We have immense mineral wealth in our territory. We are not intense and persistent in scrutinizing mineral agreements that we enter into. We don’t debate these agreements in our schools, churches, mosques, labour groups, youth groups, etc. We don’t insist on setting up monitoring mechanisms as to how the wealth from our mineral wealth is being used. There is some hope once the Freedom of Information Bill in parliament becomes law we could empower the generality of the educated people to demand accountability and transparency from government – backed by peoples’ power of the majority. Thus, it can be said that when we emulate Liberia to have a Freedom of Information law in Sierra Leone we will mutate from being ‘50 year old babies’ into being real 50 year old adults’ – the best gift that our parliament can give the people of this country for our fiftieth independence anniversary celebrations.
Another aspect of growing up from babyhood into adulthood in our country would mean working harder. And, contributing towards the common national pot – what tax theoreticians have termed as ‘Contributive Justice’. That is, all in the state called Sierra Leone enjoy from the proceeds of taxes – in the form of the military guaranteeing security from external aggression; the police ensuring security for normal civilize life to go on; we enjoy the roads, electricity and water supply which government provides. These services are enjoyed by all because government taxes the work of some people, some business, and shares it to all of us – what is known as ‘Distributive Justice’. The Goods and Services Tax (GST), legislated by our parliament, and being implemented by the National Revenue Authority (NRA), as a consumer tax charged to every consumer for a lot of products bought across the counter, is a better way to ensure that everybody pays some form of tax – that is ‘Contributive Justice’. More has to be done in the sphere of Taxation Justice, and, implicitly, meaningful independence for Sierra Leone.
There is the likelihood of scary smuggling of goods into and out of the country, with government being denied enormous revenues. On January 26 this year, during the celebration of World Customs Day at Customs House in Cline Town, the President of the Chamber of Commerce, Industry and Agriculture, Babatunde Cole, warned that the introduction of the computerized ASYCUDA++ system (ASYCUDA++: created by the United Nations Conference on Development and Trade [UNCTAD], and known world wide as “Automated Systems for Customs Data”) in the clearing of goods at Customs in the NRA –making more efficient and transparent the import/export business; making it almost impossible for corruption to take place in that sector – could lead to more smuggling by those who have been used to beating the system. As we think more independently, all of us, especially our elected leaders, must think in terms of mobilizing millions of our citizenry to thwart smugglers, who one youth group, Youth Arise!!!, has described as ‘economic murderers’. Indeed, even from our domestic taxes alone, Sierra Leone has the potential of being 100% financially self reliant for its governmental expenditures. The issue of plugging our tax holes, ensuring Taxation Justice, must not be made into a partisan issue – an APC, SLPP, PMDC affair. Taxation Justice must be approached in an aggressively patriotic way, even, with nationalistic feistiness – if we are really to be joyous for our independence not being melancholy for 50 years of dependence.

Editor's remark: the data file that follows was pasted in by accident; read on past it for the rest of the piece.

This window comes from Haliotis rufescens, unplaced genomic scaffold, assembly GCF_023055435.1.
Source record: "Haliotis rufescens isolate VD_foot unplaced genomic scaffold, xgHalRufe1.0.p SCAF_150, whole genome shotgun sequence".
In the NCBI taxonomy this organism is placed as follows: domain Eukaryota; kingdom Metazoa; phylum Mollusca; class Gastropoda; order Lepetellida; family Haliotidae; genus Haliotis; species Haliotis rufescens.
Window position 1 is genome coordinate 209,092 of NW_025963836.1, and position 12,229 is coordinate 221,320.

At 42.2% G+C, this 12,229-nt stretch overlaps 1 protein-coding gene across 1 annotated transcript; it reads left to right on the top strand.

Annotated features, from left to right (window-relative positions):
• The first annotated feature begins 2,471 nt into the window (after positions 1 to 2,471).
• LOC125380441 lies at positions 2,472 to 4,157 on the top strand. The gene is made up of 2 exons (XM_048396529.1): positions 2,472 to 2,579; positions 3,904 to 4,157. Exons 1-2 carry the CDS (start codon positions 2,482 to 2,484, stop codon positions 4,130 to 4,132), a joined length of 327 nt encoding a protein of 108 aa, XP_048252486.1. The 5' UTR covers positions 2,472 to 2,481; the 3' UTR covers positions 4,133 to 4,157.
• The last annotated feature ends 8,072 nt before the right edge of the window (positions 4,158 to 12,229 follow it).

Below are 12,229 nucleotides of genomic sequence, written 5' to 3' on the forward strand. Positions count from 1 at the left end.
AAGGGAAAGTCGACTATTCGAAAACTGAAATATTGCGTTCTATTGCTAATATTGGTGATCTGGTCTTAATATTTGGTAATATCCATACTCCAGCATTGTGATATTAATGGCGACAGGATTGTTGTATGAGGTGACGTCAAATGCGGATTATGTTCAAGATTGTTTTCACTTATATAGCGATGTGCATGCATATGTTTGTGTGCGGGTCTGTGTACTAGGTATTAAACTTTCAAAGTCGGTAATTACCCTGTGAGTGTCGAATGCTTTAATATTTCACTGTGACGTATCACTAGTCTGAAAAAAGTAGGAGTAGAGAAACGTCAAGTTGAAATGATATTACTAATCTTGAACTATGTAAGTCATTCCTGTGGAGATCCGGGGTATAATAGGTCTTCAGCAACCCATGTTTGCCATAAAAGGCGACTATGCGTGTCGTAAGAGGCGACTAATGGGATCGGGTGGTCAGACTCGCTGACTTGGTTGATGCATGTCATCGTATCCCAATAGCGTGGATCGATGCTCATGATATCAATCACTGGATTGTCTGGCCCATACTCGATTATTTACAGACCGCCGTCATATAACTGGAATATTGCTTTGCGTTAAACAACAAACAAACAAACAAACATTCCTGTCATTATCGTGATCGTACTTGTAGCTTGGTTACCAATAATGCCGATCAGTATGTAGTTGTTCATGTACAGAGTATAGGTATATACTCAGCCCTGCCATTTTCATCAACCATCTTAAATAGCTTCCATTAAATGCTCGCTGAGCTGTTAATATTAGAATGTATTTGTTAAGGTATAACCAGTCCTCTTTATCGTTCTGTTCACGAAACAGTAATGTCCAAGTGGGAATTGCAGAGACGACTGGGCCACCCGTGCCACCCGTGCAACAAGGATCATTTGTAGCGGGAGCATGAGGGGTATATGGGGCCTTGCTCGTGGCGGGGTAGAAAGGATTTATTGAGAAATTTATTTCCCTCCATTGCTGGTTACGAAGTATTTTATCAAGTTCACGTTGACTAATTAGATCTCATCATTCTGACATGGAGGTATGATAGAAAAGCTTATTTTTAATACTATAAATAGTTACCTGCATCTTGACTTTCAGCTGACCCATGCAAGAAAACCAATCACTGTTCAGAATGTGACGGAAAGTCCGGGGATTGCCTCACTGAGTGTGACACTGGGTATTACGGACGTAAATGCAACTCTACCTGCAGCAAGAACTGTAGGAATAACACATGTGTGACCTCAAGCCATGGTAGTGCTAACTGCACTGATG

As we grow up to become ‘50 year old adults and not 50 year old babies’, we have to popularize such studies: ‘Administrative Barrier Study – Phase I, written by the Government of Sierra Leone by the Foreign Intervention Advisory Service (FIAS) of the International Finance Corporation (IFC) and World Bank grop, March 2005…., which states: ‘Much work has been done in identifying other barriers to investment in the private sector in Sierra Leone, including economic and political instability, infrastructural deficiencies, administrative barriers and corruption….Throughout this investigation two common issues appeared consistently: (1) the economy operates on an informal and formal level, the former of which dominates; (2) lack of information availability and flow hampers the ability to invest and operate a business….(informal) economic activity seriously constrains economic growth and poses a threat to the rule of law, and the lack of information flow forms a strong deterrent to both domestic and foreign investment…..”.
What the above simply means is this: there are tailor shops, boutiques, taxi and okada owners, carpentry shops, welding shops that are NOT paying their due income taxes, corporate taxes, Pay-As-You-Earn (PAYE) taxes; not contributing to the common tax pot – yet, are making demands on government for good roads, payment of nurses and teachers, electricity, etc. Here again, a Freedom of Information law would energize a lot of private sector institutions to monitor such informal sector institutions escaping the tax net. We cannot claim to be independent and continue with such disgraceful way of organizing our society. The British money we depend on to run our government are got from British taxpayers – ordinary British teachers, factory workers, hairdressers, hoteliers, financiers, etc. When we take care of such small matters as paying our taxes voluntarily, then, we have the moral authority to fight against the perpetuation of what late Guinean president, Sekou Toure, would rail against as ‘neo-colonialism’.
Oswald Hanciles, Freetown